In a 2006 paper in Nature, the team announced a new strain of rice that could survive two weeks totally underwater. What’s more, it was easy to grow. By the end of this year, the new, flood-proof rice will cover 125,000 acres in four countries. Next year that’s projected to jump ten-fold. (2)

And Ronald says this is just the beginning. Flooding is one of climate change’s three key threats to agriculture—drought and pest outbreaks are the other two—and Ronald believes lab-aided rice can be designed to resist them all. She is just beginning to work on drought-tolerant rice, and she believes a bug and weed resistant rice could slash the amount of pesticides rice farmers spew into the environment.

For Ronald, it’s an example of how genetic engineering has accomplished exactly what many environmentalists and organic farmers want. Genetically modified cotton is a prime example. Little more than a decade ago, farmers in China started using  “Bt cotton,” a genetically engineered variety containing a protein that kills pests but is nontoxic to mammals. (The Bt protein is a favorite insecticide among organic farmers.) Within four years, the Chinese cotton farmers reduced their annual use of poisonous insecticides by 70,000 metric tons—almost as much as is used in all of California each year.

Of course, not everyone agrees. Opponents of genetic engineering worry that GM food carries some still-undiscovered health risks or that it’s just a tool for big corporations to sell more pesticides. And Doug Gurian-Sherman, with the Union of Concerned Scientists, worries that expensive GM research siphons money from less-sexy techniques. He says he likes marker-led breeding but wants to see more money spent on organic techniques that reduce sprawling monocultures and mix together crops, more like a natural ecosystem.

For Ronald, the danger of pesticides far outweighs that of switching a few base pairs in the DNA. She frequently notes that there’s no record of anyone ever becoming sick from a GM crop. On the other hand, pesticides kill 200 to 1,000 Americans a year, according to the World Health Organization.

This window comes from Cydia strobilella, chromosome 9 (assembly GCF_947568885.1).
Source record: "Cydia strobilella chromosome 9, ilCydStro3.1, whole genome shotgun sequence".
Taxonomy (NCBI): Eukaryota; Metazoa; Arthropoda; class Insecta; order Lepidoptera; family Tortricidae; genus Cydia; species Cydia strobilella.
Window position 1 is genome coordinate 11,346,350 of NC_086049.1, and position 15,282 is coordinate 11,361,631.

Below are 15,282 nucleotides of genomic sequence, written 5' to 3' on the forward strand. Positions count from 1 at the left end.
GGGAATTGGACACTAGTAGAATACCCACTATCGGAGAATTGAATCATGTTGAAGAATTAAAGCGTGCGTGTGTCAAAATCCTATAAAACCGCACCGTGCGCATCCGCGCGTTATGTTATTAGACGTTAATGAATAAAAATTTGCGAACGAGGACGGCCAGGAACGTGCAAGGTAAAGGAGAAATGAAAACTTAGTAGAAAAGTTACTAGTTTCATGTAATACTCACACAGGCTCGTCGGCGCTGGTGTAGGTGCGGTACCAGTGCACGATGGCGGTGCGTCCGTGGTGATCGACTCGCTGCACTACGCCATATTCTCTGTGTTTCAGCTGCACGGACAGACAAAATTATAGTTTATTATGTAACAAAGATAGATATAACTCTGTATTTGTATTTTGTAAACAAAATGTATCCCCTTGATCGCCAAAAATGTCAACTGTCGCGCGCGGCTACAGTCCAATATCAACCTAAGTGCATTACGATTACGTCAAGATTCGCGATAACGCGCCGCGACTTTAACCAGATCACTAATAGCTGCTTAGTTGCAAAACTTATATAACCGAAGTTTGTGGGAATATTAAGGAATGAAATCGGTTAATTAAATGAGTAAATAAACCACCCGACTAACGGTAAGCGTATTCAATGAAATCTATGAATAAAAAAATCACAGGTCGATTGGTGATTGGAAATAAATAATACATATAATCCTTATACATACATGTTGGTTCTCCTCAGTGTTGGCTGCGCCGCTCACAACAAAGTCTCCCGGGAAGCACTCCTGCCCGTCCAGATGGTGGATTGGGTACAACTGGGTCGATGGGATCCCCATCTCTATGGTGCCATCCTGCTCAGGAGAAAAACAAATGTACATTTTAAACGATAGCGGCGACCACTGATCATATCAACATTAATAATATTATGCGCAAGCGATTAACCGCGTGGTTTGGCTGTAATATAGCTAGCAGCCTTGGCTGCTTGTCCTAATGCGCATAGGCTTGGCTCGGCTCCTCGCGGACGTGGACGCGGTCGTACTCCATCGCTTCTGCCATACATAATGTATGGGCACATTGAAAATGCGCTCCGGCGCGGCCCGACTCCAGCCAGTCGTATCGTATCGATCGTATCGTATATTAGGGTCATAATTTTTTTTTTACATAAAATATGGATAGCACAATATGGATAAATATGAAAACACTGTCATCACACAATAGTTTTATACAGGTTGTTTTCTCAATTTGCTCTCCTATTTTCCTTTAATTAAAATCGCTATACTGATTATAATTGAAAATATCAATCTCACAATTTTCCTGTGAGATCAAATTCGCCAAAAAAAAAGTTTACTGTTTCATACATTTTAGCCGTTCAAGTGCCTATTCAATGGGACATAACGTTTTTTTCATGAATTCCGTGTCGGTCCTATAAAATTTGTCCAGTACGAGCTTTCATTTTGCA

Ronald also points out that the debate over GM revolves around several false dichotomies. While naysayers declare genetic modification to be a new and evil practice, for example, Ronald says the line between “genetically engineered” and “traditional” crops really exists only in the media and politics. For scientists, she says, it’s more of a continuum—with traditional breeding on one end and crops with genes borrowed from vastly different creatures on the other. “It’s not the process that is good or bad, it’s the product,” she says.

Another false trade-off is the idea that embracing GM means doing away with other environmentally friendly agriculture practices. If we are to feed the world without destroying the planet, Ronald believes, we must incorporate not just GM but also many ideas promoted by organic farmers, such as crop rotations and crop diversity.

To explain what might finally tip the scales in GM’s favor, Ronald points to the situation in the developing world. As global warming grinds forward, poor subsistence farmers will be devastated by food insecurity far more than the wealthy West.  “If farmers don’t change the seed they’re planting now, in 25 years they’re going to be getting half the yield,” Ronald says. She believes altering rice and other crops—such as strains of bananas crucial to small African economies—could help prevent future famine, much in the way that Borlaug’s wheat spared millions of people from starvation. If we’re going to accomplish that, environmentalists need to think more broadly. “You don’t have to choose between productivity and sustainability,” she says, leaning back and looking around her ecclectic garden. “You can have both.” ❧

Literature Cited:

1.Ronald, P.C. and R.W. Adamchak. 2008. Tomorrow’s Table: Organic Farming, Genetics, and the Future of Food. Oxford University Press, New York.

2.  Xu, K. et al. 2006. Sub1A is an ethylene-response-factor-like gene that confers submergence tolerance to rice. Nature. doi:10.1038/nature04920.

Erik Vance is a freelance writer based in Berkeley, California. His writing has been featured in The Chronicle of Higher Education, Nature, Mental Floss, and the Utne Reader.

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14 Comments

  • Lexie Environmental August 27, 2010 at 6:40 pm

    No health risks have proved to be linked to the consumption of transgenic corn. Lexie Environmental

    Reply

  • brian September 1, 2010 at 9:06 am

    This article also points to a possible trend towards acceptance of “kinds” of gmo’s. Defining terms is so important. In my mind there is a big difference between mixing types of rice on the one hand and splicing, say, fish or human genes into the plant on the other (which is what a lot of people are thinking when they talk about GMO).

    As to the argument that no demonstrated health risks have been linked to transgenic corn, I would argue that testing is not near as stringent as it should be. To many GMO corn is corn is corn. Period. So why test? And of course you run into the problem of “kinds” mentioned in my previous paragraph. Do I have to test a new rice that has the genes of a stronger verity of rice spliced into it? Or just ones with strains of viruses and animal genes?